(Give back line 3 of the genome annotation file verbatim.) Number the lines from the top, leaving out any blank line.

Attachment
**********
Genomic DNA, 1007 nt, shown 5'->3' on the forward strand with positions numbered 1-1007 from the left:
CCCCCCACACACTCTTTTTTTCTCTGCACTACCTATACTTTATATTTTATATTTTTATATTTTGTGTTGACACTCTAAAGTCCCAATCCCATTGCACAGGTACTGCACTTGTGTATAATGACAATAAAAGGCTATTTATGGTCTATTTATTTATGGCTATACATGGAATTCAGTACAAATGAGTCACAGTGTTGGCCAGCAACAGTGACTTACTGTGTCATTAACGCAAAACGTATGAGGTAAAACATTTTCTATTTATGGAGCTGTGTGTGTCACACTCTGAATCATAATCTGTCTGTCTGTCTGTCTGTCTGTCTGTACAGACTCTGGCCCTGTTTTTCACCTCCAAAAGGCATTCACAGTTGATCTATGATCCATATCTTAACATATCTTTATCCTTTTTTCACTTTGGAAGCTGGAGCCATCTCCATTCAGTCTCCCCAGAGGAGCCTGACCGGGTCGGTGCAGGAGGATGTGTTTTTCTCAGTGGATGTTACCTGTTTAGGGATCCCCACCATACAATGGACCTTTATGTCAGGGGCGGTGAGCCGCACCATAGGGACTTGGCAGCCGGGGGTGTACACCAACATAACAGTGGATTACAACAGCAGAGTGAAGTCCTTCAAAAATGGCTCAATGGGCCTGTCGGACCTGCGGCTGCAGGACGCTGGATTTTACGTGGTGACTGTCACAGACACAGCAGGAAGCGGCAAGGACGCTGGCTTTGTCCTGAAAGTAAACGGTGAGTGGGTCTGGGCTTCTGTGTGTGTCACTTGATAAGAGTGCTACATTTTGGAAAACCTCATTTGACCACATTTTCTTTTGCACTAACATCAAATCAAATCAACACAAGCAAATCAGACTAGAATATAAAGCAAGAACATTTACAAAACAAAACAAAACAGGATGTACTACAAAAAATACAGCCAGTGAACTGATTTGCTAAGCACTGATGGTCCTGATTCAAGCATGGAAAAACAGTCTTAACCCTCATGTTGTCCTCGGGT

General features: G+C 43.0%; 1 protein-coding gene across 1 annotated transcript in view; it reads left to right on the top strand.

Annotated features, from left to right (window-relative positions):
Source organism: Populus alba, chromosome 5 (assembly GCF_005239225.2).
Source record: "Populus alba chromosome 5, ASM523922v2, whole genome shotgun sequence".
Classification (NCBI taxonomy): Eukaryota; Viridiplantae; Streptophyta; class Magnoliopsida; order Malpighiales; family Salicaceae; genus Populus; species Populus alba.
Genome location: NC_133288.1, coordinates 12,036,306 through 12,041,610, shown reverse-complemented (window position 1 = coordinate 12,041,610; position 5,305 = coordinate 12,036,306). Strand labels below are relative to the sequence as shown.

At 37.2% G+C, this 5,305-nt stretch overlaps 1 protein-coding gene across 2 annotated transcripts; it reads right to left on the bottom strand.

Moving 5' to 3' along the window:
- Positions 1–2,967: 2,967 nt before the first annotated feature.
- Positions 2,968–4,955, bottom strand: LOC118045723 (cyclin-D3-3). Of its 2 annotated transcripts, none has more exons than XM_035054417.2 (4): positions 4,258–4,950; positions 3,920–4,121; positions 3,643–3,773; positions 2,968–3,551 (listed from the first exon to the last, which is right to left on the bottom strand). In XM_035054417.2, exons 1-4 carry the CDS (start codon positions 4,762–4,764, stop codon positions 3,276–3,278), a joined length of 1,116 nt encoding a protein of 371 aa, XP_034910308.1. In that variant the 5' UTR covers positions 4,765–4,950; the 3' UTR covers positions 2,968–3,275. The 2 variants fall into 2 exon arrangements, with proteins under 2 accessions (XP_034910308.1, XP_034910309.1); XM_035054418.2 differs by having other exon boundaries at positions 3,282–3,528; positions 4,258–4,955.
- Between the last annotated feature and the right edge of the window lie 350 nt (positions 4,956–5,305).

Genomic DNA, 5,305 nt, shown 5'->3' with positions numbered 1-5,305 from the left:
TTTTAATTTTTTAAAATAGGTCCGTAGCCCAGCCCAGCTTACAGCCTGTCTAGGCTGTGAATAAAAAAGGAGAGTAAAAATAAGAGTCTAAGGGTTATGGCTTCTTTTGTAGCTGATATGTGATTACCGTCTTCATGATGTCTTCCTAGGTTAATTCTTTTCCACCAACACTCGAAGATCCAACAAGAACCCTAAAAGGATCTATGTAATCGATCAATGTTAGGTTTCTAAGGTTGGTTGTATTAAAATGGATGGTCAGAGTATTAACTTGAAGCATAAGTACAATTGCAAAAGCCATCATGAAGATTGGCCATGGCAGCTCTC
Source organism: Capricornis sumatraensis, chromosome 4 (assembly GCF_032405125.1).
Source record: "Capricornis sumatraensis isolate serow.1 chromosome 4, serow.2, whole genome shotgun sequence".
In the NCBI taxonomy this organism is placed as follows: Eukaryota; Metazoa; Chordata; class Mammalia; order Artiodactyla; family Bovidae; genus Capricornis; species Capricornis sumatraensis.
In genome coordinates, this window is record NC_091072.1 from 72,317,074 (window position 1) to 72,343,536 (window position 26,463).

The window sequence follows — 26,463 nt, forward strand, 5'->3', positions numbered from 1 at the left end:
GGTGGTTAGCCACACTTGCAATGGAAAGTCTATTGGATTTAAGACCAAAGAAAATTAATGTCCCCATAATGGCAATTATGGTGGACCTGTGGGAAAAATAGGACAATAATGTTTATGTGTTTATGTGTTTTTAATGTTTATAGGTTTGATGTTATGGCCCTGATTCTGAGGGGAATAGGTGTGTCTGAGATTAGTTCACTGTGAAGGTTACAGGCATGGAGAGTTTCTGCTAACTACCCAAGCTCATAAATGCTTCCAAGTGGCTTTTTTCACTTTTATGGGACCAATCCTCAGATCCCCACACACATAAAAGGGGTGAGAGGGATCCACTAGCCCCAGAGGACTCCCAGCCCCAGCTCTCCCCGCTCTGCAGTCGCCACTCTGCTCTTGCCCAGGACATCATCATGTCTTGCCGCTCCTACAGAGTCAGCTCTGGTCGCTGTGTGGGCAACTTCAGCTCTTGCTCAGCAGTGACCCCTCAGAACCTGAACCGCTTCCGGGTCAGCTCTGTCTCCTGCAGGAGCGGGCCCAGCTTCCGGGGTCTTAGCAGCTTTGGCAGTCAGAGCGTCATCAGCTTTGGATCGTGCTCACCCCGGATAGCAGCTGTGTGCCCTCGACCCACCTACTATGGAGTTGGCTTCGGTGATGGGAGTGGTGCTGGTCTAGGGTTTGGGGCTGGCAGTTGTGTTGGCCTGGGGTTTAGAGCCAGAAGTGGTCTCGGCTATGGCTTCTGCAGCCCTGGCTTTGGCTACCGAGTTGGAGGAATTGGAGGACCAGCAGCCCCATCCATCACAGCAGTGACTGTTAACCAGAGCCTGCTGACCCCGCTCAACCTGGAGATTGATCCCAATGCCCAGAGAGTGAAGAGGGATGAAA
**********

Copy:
General features: G+C 43.0%; 1 protein-coding gene across 1 annotated transcript in view; it reads left to right on the top strand.